Pilot area activities – #4 Geothermal data collection in Cork City, Ireland

Taly Hunter Williams, 19 December 2019

Gathering geochemical and temperature measurements from aquifers in Cork City with the aim to identify potential shallow geothermal energy resources

Geological Survey Ireland conducted a groundwater investigation in Cork City (25-28 November 2019) to assess the geochemistry and temperature characteristics of the Pleistocene Sand and Gravel, Carboniferous Limestone, and Devonian Old Red Sandstone aquifers (Figure 1). The objective was to compare results with data collected from the same wells in April 2019, to expand on current datasets with new survey locations and to better understand the shallow geothermal energy potential.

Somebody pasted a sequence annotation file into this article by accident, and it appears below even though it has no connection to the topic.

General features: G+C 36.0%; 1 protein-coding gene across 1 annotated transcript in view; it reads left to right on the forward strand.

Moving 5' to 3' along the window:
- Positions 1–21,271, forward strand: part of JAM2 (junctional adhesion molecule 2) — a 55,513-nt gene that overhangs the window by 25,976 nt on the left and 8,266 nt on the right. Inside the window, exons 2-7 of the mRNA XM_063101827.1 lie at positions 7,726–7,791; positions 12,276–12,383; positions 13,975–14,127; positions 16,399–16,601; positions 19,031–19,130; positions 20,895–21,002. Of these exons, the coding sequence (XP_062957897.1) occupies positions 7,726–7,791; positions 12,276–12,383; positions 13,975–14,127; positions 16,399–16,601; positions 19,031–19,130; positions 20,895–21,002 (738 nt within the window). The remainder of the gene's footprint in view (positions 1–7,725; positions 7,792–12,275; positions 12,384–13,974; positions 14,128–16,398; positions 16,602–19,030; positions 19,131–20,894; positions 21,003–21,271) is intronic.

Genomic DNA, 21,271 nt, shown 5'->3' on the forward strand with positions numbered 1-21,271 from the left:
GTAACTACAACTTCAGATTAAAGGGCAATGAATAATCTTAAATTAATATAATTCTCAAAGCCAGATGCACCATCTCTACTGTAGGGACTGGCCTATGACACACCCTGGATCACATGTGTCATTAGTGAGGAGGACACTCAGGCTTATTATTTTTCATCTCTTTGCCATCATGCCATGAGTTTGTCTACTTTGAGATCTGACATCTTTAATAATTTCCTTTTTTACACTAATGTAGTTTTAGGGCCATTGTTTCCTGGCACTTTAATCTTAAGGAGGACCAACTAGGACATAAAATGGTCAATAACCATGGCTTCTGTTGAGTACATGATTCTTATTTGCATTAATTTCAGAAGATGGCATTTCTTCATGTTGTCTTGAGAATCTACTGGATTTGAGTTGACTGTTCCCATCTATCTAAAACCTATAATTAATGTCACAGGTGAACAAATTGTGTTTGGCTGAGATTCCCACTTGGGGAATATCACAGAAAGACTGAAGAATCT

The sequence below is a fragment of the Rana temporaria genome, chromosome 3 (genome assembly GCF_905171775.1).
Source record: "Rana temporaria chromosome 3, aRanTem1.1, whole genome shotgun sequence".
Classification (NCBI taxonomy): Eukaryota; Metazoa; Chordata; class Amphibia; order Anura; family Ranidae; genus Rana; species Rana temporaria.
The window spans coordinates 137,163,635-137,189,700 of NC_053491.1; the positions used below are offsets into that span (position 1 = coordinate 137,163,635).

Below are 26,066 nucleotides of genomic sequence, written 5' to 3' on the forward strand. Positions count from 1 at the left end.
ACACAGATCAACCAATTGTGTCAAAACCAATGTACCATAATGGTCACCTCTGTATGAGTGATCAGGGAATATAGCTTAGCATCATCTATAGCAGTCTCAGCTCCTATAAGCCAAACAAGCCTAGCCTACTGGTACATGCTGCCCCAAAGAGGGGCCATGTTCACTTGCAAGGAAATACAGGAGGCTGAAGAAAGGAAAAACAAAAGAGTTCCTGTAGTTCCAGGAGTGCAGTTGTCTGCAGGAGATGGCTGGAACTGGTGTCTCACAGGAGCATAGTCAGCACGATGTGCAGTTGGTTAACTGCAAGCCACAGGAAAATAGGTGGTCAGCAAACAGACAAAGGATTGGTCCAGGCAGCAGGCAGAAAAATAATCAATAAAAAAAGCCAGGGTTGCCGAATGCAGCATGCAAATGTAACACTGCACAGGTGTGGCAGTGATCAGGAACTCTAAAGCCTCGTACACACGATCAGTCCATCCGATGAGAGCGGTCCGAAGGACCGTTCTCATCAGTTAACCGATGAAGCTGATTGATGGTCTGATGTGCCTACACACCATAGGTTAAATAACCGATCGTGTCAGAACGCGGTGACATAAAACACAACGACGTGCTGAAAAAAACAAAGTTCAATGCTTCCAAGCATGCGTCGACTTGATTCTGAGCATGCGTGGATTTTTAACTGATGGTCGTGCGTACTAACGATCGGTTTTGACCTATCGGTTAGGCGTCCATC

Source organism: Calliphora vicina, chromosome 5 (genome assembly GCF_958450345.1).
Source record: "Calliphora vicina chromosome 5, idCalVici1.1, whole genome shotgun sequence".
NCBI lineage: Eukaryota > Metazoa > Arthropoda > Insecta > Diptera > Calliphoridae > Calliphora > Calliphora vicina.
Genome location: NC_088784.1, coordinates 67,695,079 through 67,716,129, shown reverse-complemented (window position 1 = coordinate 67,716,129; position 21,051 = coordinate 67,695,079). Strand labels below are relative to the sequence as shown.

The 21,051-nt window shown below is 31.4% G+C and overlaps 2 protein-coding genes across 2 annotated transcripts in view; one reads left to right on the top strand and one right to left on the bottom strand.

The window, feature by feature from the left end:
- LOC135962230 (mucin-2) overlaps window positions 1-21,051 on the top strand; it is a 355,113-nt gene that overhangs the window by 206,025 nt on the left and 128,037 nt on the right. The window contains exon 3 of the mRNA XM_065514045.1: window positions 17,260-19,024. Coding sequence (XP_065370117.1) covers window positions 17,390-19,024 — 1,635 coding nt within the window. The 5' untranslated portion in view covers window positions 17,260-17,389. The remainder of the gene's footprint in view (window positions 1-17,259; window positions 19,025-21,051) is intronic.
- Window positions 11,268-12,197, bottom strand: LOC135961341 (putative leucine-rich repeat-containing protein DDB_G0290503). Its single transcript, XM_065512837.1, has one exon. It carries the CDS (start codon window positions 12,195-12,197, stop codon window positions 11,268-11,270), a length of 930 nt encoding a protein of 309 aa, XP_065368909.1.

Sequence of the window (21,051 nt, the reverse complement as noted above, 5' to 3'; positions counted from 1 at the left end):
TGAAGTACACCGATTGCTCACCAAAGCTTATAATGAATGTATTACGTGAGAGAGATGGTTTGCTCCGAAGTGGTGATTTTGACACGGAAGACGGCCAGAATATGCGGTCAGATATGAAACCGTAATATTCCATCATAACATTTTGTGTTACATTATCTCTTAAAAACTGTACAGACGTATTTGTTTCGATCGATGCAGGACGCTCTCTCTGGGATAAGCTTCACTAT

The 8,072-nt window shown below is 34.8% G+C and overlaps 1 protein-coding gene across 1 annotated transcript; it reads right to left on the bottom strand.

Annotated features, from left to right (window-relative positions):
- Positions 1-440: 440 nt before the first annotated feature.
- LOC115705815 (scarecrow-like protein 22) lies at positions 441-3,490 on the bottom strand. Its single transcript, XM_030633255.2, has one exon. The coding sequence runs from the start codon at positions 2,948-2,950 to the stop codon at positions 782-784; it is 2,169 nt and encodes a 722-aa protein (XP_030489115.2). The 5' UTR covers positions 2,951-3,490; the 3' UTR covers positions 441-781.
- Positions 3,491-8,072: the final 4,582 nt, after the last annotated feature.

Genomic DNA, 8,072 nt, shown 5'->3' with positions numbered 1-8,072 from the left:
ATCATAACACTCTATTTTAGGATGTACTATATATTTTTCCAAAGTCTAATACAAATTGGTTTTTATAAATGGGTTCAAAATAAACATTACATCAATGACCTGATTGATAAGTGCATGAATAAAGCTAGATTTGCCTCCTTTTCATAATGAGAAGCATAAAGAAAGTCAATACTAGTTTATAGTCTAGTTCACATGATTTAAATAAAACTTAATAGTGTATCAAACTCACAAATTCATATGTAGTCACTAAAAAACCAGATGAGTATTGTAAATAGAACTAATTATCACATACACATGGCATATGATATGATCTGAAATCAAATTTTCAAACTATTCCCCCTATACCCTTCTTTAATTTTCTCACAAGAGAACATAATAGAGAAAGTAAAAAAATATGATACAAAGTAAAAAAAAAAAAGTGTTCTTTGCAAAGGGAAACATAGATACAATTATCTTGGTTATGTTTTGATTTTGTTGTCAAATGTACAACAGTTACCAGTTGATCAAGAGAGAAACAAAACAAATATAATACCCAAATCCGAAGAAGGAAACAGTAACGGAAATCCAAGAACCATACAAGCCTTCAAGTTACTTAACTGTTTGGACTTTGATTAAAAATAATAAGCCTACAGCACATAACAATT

To sample groundwater from the wells, clean plastic tubing was inserted into each borehole and attached to a pump. Water was filtered and collected in sample bottles for laboratory analysis. A dip-metre was used to collect information such as water level, well-depth and temperature measurements at discrete intervals (Figure 2).

In suitable wells, a fibre-optic distributed temperature sensor (Figure 3) was used to produce an accurate and continuous temperature profile with depth. The results will help us understand how the chemistry and temperature of these aquifers vary through the year, and how this might affect their geothermal energy potential.

For more information about the survey, please contact:
Taly Hunter Williams, taly.hunterwilliams@gsi.ie

Figure 1 – Geological and hydrogeological Map of Cork City and its respective bedrock units and sand and gravel aquifers.
Figure 2 – Using a dip metre to collect temperature measurements and water levels.
Figure 3 – Distributed temperature sensor (black box, middle-right) connected to optical fibre cable reel.

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